Persons with borderline personality disorder are often described as affected by extreme emotional fluctuations and by the sudden emergence of uncontrollable and disproportionate emotional reactions. Borderline persons frequently experience their own self as dim and fuzzy, are deprived
of a stable sense of identity and unable to be steadily involved in a given life project. We will interpret these typical features as fluctuations between a clearly normative emotion such as anger and the more diffuse and confusing background of bad moods like dysphoria. Our main focus will
be on dysphoria. The intentional structure that characterizes much of human emotional experience, we shall argue, is absent in dysphoria. If we imagine emotions as fluxes of intentionality that innervate the body and connect it to the world, dysphoria is empty intentionality, so to speak,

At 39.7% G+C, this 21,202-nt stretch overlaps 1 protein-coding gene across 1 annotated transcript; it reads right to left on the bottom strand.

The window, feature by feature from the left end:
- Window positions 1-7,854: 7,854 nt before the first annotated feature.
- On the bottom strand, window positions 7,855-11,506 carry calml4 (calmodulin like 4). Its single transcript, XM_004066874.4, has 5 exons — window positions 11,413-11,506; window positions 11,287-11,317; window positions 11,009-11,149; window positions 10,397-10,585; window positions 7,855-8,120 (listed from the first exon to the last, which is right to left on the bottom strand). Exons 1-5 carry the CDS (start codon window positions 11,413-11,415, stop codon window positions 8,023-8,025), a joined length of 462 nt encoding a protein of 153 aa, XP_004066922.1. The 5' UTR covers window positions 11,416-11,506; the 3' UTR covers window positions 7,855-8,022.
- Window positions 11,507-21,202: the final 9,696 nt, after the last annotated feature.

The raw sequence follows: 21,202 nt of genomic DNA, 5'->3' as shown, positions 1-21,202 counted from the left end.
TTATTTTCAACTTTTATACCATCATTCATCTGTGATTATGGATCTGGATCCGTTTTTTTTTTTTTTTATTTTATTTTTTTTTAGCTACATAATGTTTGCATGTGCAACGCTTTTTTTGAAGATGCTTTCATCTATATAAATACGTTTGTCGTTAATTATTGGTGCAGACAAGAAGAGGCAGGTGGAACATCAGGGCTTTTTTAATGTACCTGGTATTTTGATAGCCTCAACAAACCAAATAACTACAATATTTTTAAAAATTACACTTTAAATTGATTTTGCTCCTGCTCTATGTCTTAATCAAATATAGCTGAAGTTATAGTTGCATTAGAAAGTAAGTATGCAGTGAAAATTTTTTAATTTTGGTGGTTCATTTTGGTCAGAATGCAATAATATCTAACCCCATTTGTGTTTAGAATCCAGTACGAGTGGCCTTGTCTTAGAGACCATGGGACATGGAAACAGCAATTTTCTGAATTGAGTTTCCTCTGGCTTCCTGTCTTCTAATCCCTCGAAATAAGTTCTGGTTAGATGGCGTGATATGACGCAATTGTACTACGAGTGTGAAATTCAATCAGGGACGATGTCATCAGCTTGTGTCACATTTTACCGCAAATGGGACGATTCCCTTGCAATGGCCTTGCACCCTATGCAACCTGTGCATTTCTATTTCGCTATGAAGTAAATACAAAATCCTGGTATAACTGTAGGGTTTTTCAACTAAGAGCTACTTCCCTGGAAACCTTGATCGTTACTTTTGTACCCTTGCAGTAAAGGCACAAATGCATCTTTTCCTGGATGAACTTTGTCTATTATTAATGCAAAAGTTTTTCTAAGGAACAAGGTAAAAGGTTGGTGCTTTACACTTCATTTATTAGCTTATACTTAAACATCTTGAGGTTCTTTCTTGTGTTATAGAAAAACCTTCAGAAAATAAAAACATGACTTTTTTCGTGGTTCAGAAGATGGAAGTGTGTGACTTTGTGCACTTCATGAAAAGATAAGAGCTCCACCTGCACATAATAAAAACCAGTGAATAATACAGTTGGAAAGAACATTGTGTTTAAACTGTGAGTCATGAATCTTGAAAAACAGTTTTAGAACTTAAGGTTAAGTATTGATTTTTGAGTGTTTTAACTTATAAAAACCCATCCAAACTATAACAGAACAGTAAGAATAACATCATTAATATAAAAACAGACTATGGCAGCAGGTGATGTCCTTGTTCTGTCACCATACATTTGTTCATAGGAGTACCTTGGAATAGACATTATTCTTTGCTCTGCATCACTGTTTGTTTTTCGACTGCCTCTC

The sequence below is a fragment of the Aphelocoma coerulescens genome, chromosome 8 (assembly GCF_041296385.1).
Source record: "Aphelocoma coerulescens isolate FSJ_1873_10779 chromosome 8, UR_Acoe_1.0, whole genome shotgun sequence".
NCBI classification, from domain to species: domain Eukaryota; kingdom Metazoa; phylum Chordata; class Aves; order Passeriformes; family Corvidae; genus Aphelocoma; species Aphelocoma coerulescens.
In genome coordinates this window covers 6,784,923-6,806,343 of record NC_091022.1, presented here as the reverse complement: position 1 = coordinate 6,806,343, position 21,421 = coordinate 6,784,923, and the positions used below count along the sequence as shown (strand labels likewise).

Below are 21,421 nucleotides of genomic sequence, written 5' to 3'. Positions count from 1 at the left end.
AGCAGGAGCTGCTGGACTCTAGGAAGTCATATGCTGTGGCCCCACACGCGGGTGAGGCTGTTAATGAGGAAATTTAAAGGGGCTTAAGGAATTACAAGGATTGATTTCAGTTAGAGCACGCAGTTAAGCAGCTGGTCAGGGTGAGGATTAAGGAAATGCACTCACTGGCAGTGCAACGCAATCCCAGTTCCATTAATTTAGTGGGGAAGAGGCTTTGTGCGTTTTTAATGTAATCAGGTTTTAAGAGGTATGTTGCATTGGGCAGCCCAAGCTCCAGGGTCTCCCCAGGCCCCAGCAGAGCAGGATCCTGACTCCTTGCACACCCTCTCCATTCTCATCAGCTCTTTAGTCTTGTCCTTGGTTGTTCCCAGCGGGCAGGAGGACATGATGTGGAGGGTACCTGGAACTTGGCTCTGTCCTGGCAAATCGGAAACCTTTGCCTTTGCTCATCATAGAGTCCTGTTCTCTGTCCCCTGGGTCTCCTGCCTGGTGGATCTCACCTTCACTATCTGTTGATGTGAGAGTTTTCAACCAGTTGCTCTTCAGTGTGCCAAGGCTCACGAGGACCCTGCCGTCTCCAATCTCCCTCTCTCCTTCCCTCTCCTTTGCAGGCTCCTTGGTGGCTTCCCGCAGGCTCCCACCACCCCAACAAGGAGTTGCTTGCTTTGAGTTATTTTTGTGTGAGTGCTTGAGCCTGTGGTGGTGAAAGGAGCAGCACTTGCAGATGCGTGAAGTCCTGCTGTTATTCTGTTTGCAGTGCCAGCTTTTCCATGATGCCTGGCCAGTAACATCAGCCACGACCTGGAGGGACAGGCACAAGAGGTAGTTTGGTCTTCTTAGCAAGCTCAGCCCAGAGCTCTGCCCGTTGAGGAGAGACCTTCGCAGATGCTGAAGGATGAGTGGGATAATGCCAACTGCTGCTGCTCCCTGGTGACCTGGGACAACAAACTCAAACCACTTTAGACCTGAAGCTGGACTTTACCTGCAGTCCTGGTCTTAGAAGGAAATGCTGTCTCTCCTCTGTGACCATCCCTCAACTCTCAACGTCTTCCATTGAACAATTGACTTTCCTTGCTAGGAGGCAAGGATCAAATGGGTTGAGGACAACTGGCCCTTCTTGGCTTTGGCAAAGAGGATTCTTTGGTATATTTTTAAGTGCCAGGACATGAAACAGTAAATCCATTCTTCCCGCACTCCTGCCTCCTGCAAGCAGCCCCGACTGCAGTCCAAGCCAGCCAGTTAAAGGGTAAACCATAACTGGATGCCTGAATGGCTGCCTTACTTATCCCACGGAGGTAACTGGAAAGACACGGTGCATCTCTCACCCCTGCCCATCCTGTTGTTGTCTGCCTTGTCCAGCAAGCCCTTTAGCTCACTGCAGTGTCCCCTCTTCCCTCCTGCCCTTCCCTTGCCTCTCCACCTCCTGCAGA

devoid of the moderating power of language and representation. Dysphoria exerts a centrifugal force which fragments the borderline person's representations of herself and of others, inducing a painful experience of incoherence and inner emptiness, a feeling of uncertainty and inauthenticity
in interpersonal relationships, and an excruciating sense of futility and inanity of life. But it also entails a sense of vitality, although a disorganized, aimless, and explosive one -- a desperate vitality.
Document Type: Research Article
DISPUTer, G. d'Annunzio University, Chieti (Italy); Universidad Diego Portales, Santiago (Chile), Email: firstname.lastname@example.org